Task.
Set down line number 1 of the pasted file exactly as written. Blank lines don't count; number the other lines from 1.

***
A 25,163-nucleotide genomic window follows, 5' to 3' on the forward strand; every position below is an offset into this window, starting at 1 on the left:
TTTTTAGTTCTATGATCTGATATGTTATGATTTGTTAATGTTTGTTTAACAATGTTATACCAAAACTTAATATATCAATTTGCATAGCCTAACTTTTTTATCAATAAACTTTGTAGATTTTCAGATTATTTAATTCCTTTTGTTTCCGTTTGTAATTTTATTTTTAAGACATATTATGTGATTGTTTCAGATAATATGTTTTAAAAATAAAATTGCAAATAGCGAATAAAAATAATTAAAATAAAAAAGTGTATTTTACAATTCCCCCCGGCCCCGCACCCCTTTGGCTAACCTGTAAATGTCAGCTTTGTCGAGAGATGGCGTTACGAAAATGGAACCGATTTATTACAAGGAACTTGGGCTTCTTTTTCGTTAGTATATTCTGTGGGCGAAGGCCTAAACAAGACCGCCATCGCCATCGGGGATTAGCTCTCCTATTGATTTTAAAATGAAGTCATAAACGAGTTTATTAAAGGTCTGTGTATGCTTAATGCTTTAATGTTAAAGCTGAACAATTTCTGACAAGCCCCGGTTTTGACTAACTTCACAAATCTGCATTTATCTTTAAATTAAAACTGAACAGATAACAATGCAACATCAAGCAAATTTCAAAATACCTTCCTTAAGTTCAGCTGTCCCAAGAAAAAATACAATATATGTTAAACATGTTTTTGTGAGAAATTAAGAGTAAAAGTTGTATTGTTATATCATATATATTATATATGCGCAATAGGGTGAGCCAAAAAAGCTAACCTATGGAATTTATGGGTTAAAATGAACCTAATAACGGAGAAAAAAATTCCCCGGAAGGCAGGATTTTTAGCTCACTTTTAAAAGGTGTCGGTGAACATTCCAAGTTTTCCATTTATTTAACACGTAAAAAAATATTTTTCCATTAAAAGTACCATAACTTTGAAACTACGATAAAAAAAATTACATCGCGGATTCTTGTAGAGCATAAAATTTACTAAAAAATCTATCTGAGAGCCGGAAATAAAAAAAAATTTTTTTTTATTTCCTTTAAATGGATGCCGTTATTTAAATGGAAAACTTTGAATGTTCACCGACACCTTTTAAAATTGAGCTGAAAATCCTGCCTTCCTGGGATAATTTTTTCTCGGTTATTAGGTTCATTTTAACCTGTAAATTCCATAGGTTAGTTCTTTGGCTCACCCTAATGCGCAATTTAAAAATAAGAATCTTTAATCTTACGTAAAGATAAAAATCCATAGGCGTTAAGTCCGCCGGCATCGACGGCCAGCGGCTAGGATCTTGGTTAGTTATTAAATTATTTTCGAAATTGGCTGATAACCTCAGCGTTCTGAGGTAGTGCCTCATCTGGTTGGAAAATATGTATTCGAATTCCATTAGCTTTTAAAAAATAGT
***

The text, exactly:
A 25,163-nucleotide genomic window follows, 5' to 3' on the forward strand; every position below is an offset into this window, starting at 1 on the left: